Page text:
New rules for Student Pilot Certificates released by FAA, removing AME authority to issue
A new rule released on January 12, 2016 by the FAA changes the way student pilots obtain a Student Pilot Certificate and separates the medical examination portion from the actual certificate as it currently exists. A student pilot will apply for a certificate in person from a local FSDO, via a designated pilot examiner, or from a Certified Flight Instructor in conjunction with a Part 141 flight school. The Transportation Security Administration (TSA) will vet the application, and the student would then receive a plastic and theoretically tamper-proof card that will be forwarded to the student by the Civil Aviation Registry. There are no estimates as to how long the TSA will take to complete this. This will take effect on April 1. There will be no fee associated with this despite some earlier proposals to levy a $22 fee and to require a photo for the certificate. Student pilots still will have to visit an AME to acquire a separate medical certificate, but the AME will not issue the Student Pilot Certificate.
"This is a move to tighten security and we support measures to keep the nation's airspace secure," said Clayton T. Cowl, MD, President of CAMA. "This may complicate the process for student pilots but since they are working with an instructor in most cases anyway, it should remain a fairly seemless process. The question will be how long it takes the TSA to clear a pilot."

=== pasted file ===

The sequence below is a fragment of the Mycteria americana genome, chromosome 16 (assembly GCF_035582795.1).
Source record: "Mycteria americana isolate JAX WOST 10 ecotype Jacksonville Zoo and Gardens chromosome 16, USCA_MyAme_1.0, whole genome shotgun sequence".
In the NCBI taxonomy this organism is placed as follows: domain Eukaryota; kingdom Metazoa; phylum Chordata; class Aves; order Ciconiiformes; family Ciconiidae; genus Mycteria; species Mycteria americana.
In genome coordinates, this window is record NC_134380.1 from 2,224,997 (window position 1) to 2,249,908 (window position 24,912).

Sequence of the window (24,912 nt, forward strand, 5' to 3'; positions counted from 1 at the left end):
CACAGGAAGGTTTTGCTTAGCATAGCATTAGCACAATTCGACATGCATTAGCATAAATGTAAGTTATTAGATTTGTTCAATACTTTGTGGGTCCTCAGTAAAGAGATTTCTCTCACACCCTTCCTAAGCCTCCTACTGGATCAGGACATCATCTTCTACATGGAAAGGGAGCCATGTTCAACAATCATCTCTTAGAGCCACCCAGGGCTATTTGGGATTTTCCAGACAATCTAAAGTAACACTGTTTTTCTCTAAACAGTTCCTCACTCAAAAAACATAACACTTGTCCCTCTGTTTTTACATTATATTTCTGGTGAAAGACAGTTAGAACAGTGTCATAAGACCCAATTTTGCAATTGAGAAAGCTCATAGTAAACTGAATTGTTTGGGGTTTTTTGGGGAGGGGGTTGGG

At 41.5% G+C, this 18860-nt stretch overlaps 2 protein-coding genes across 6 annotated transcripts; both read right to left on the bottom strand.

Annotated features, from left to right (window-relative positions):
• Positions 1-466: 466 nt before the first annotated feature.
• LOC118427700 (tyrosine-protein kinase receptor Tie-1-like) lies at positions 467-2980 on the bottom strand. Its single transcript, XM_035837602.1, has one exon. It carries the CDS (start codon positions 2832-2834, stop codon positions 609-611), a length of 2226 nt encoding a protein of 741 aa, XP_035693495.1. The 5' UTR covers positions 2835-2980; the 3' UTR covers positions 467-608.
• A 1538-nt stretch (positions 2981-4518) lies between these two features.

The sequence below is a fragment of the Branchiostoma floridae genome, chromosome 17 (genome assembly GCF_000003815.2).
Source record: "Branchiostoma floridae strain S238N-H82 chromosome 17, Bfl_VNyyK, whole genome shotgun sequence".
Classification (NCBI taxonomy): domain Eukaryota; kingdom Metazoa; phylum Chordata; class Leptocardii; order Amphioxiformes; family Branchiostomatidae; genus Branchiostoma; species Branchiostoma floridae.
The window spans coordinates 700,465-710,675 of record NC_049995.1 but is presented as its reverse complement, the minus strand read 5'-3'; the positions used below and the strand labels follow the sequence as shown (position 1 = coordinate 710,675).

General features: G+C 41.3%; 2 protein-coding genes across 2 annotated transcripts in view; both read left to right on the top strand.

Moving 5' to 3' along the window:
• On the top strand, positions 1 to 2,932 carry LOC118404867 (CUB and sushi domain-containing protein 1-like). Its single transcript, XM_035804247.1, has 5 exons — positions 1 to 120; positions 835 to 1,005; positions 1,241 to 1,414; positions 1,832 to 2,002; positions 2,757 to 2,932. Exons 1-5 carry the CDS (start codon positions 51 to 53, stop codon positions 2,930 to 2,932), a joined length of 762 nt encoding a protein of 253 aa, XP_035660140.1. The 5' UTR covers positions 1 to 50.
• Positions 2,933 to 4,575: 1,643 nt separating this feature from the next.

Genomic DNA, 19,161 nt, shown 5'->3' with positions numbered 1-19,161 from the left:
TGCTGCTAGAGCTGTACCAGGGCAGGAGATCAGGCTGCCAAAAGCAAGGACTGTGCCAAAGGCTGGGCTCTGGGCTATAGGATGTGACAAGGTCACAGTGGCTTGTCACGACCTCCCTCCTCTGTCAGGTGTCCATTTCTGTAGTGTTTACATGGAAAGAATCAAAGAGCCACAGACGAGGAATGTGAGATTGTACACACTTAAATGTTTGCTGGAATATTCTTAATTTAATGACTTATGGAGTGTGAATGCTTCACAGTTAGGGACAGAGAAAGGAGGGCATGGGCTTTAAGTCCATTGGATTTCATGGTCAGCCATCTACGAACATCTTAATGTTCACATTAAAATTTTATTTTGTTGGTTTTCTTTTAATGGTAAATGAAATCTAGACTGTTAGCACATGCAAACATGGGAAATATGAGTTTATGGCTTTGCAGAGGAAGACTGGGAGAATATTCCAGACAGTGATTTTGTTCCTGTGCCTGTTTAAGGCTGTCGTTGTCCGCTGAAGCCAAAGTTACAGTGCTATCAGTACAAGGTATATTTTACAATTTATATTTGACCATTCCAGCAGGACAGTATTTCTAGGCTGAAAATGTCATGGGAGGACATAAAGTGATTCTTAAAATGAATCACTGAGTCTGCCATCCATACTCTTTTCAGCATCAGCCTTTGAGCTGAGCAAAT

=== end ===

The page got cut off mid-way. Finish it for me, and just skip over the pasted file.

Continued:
Student pilots who possess the current paper certificate may continue to use it until it expires, according to the rule. A nominal $2 fee is requested if the student pilot wishes to upgrade to a plastic certificate.
The FAA indicated that it will publish a Notice of Proposed Rule Making (NPRM) that would require all plastic student certificates to be resistant to tampering, alteration and counterfeiting, and to include a photograph and “biometric information.”
CAMA Board prepares for winter meeting
The next CAMA Board fo Directors meeting has been set for Saturday, February 6 in Atlanta.
Additions to the by-laws, a review of partliamentary procedure, and brainstorming for innovative educational formats will be included in the event that involves moving the business of the organization forward.
The agenda will also include: working on offering members more resources for assiting with complex cases; creating a stronger culture of serving pilots who need help navigating FAA aeromedical certification; proactively reaching out to the FAA to decrease turn around times of reviewing cases requiring Special Issuance authorization; and expanding CACIs (Conditions AMEs Can Issue).
The CAMA Board will also review the planning fo rthe 2016 annual scientific and educational meeting and do future planning for state-of-the-art educational meetings that feature FAA renewal certification for examiners.